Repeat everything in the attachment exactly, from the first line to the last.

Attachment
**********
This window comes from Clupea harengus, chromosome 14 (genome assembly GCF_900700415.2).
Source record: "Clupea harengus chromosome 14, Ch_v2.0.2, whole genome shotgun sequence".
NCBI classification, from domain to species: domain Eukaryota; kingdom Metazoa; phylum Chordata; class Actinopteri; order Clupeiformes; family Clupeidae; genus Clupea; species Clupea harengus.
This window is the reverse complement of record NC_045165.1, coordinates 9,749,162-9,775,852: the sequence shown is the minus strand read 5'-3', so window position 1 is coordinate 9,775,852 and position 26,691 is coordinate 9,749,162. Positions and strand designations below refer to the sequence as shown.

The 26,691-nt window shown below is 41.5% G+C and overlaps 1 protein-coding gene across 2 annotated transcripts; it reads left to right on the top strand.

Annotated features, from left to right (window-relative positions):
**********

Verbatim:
This window comes from Clupea harengus, chromosome 14 (genome assembly GCF_900700415.2).
Source record: "Clupea harengus chromosome 14, Ch_v2.0.2, whole genome shotgun sequence".
NCBI classification, from domain to species: domain Eukaryota; kingdom Metazoa; phylum Chordata; class Actinopteri; order Clupeiformes; family Clupeidae; genus Clupea; species Clupea harengus.
This window is the reverse complement of record NC_045165.1, coordinates 9,749,162-9,775,852: the sequence shown is the minus strand read 5'-3', so window position 1 is coordinate 9,775,852 and position 26,691 is coordinate 9,749,162. Positions and strand designations below refer to the sequence as shown.

The 26,691-nt window shown below is 41.5% G+C and overlaps 1 protein-coding gene across 2 annotated transcripts; it reads left to right on the top strand.

Annotated features, from left to right (window-relative positions):